Queens’ College, 4.30pm, until Sat 23rd June
May Week is Cambridge’s apology to its students for everything else about Cambridge. All year we lock ourselves away in dimly-lit libraries, and our reward is one glorious week of drinking and debauchery (if you believe the Daily Mail), when we are allowed to just stop thinking for a bit. If, however, you’re suffering from academia withdrawal symptoms, BATS production of Camus’ ‘Caligula’ might be just the thing you need as you recover from that one-too-many shot of chilli vodka. Set outdoors on the charming lawn of Queens’ Cloister Court, it has everything the enthusiastic intellectual could ask for: philosophy, classics and witty dialogue, accompanied by an ensemble of musicians leaning out of a window in one of the upstairs rooms. Perfect.
The play itself is serious enough to be stimulating, without being too dry for my dangerously hungover brain. It presents the reign and death of the mad emperor Caligula, played by Mark Wartenberg. Wartenberg got off to a bit of a shaky start (possibly the result of the noise conditions, which I’ll come to in a moment), but quickly relaxed into the role, committing to the capricious nature of the character: one second jovial, the next utterly morose, the next murderous and insane. Matt Clayton as Helicon was electrifying to watch, particularly in his scenes with Wartenberg, and Jack Oxley (Metellus) and Jesse Haughton-Shaw (Scipio) were both excellent. Other performances were somewhat weaker, however, especially Chloe France’s Caesonia, which was flat and predictable, and James Greenwood’s Cherea, which lacked variation and subtlety. The best moments by far were the group scenes, with the emperor’s insanity at the center, enhanced by increasingly flamboyant costumes for Wartenberg, and the aforementioned music from above. (Seriously, the music was amazing – ingenious idea.)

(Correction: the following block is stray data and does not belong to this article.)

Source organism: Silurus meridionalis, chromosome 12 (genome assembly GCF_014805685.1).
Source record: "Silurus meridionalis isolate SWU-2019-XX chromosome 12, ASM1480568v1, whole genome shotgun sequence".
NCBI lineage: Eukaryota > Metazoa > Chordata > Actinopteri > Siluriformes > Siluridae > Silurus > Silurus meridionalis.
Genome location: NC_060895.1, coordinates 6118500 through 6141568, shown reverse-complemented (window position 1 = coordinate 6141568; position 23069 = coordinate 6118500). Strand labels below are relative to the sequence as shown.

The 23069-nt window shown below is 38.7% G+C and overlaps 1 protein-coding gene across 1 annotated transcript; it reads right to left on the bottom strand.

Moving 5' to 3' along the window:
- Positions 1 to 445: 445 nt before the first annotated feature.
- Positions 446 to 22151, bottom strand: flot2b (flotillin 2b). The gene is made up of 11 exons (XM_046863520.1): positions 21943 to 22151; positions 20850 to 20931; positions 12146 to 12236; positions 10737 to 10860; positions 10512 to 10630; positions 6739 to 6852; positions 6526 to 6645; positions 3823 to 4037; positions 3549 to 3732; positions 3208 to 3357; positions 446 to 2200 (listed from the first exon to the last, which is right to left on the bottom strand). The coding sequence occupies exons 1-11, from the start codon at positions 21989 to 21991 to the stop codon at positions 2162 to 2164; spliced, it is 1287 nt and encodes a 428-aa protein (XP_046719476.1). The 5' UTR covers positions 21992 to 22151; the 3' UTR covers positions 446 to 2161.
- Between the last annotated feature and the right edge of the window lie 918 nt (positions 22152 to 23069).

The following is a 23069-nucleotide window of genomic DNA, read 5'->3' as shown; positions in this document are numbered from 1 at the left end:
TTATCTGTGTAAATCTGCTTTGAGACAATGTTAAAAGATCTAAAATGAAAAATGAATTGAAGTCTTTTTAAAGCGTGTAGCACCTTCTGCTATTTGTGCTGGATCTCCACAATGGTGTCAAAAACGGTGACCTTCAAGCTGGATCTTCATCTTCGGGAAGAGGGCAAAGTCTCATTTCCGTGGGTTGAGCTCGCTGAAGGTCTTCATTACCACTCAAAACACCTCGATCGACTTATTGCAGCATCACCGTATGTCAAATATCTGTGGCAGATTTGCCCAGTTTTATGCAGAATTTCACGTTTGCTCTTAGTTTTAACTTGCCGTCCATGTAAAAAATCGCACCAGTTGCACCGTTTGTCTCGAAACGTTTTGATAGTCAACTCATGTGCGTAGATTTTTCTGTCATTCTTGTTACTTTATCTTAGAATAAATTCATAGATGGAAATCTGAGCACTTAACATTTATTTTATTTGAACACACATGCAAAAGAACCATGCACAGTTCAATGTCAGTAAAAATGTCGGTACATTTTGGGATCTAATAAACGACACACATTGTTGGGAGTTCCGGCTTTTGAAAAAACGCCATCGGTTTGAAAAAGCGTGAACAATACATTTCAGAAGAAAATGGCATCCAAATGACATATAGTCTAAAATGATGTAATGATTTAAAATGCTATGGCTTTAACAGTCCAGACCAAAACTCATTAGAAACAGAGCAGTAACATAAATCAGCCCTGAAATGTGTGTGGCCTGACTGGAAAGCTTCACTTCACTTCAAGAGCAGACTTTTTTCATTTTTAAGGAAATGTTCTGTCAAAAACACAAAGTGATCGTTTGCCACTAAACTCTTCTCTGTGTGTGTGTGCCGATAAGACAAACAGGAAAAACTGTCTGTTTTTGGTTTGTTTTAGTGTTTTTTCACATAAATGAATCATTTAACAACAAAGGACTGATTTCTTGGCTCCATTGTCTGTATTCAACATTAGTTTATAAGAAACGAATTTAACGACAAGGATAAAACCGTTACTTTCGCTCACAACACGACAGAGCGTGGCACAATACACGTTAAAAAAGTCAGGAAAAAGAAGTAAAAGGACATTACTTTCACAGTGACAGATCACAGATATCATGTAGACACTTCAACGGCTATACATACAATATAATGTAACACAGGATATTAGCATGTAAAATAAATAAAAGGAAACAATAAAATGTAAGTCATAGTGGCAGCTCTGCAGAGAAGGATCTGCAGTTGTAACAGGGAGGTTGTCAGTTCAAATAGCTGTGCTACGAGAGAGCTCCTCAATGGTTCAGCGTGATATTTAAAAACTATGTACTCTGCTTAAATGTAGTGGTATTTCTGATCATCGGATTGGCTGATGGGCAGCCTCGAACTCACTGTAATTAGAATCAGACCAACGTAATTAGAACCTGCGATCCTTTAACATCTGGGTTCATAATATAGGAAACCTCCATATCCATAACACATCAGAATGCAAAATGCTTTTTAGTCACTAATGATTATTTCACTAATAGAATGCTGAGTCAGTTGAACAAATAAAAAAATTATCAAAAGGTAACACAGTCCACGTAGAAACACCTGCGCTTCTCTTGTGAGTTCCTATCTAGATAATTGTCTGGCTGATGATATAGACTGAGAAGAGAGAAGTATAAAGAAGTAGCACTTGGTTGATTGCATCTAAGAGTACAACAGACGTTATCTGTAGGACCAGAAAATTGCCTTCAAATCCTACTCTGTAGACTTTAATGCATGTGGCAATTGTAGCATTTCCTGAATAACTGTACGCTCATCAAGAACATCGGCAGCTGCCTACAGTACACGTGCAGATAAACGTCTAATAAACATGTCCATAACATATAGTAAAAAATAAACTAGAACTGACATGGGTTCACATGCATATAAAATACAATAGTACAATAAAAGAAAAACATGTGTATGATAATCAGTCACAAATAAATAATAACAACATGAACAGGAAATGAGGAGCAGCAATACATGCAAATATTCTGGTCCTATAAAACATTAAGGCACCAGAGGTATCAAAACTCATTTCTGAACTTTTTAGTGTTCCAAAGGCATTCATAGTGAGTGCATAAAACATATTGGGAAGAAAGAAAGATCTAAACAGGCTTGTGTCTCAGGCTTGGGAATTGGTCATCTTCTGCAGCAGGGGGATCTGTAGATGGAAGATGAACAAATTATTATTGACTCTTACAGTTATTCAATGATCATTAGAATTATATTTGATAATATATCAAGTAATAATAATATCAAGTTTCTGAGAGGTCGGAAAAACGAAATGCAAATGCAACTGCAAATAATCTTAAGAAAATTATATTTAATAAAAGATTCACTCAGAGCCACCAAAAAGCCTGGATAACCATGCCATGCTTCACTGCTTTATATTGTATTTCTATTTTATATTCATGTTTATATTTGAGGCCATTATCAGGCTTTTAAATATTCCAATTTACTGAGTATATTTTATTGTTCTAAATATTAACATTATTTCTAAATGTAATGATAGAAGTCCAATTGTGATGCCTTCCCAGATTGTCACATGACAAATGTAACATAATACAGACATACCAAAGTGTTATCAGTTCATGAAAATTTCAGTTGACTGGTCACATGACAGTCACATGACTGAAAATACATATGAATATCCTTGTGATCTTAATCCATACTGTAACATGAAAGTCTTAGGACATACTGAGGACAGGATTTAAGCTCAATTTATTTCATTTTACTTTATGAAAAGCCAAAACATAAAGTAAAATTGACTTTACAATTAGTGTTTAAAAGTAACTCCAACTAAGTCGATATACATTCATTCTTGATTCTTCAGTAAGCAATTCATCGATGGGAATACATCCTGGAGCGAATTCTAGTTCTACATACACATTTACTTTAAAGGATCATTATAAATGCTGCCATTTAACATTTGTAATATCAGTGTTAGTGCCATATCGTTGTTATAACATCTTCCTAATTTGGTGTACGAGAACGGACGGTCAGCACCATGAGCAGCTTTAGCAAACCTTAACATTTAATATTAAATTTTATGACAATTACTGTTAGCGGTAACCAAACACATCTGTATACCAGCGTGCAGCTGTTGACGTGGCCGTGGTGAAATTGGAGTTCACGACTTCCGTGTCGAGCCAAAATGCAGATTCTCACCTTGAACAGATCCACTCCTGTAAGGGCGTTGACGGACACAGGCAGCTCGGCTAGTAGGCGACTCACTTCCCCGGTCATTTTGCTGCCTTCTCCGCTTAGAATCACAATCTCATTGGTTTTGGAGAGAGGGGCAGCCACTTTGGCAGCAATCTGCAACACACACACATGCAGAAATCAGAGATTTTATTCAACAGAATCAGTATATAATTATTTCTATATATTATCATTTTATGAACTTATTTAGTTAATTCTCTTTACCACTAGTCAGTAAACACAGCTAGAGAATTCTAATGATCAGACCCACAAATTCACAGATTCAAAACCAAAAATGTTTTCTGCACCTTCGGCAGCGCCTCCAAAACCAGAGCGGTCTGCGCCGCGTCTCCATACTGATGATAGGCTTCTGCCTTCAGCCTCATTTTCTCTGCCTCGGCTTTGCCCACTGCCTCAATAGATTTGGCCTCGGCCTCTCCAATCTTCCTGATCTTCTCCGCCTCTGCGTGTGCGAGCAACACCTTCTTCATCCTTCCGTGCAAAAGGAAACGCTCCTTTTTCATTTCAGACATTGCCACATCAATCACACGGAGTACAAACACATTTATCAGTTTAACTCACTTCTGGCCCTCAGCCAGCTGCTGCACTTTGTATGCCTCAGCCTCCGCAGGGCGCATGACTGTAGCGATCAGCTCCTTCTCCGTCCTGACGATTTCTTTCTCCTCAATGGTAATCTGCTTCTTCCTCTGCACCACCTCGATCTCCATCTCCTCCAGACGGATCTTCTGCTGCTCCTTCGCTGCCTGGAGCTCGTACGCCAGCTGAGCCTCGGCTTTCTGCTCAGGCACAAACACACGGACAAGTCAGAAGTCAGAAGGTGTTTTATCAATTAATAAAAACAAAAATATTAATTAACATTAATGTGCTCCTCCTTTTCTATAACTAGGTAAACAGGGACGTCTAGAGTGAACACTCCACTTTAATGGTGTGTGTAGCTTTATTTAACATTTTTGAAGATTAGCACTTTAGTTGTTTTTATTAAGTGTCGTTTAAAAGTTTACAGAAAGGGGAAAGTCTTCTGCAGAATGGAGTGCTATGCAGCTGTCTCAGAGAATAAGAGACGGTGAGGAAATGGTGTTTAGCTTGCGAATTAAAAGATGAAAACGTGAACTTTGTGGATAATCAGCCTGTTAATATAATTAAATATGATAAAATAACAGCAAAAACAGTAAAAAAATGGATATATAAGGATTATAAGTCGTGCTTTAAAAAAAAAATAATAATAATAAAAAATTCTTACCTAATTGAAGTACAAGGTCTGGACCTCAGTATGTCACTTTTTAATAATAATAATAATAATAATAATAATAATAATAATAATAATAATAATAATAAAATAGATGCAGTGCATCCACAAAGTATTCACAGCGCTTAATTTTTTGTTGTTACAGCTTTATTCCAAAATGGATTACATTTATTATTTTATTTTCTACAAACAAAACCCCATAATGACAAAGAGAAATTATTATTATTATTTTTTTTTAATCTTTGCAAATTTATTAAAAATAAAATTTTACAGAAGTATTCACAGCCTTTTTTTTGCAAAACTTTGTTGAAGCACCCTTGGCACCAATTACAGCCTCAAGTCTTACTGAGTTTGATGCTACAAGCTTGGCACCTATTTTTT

In terms of setting, Cloister Court is a lovely venue to stage a show. The colonnade which formed the back of the stage worked perfectly, accented by a full-length mirror, which really added to the set. Unfortunately, it is also the main thoroughfare through Queens’. This meant that there was a constant procession of people walking through, not realising there was a performance going on until too late. Combined with noise from the building site, this made it extremely difficult to hear at some points. The actors mostly did a good job of projecting, but intimate exchanges were sometimes completely lost, especially if the actors were facing away. This was a real shame, especially since the script is a work of genius, and I was genuinely sorry to miss lines. While I understand that this is inevitable in an outdoor venue, some time spent working on volume and clarity would not have gone amiss.
All in all, I spent a lovely afternoon in the sunshine, watching a very entertaining play. While not exactly a must-see, if you have a spare two hours, Caligula is definitely not time wasted. There is something quintessentially Cambridge about watching Camus on a lawn in between glasses of Pimms, so if your punting intentions fall through, this is a very worthy backup plan.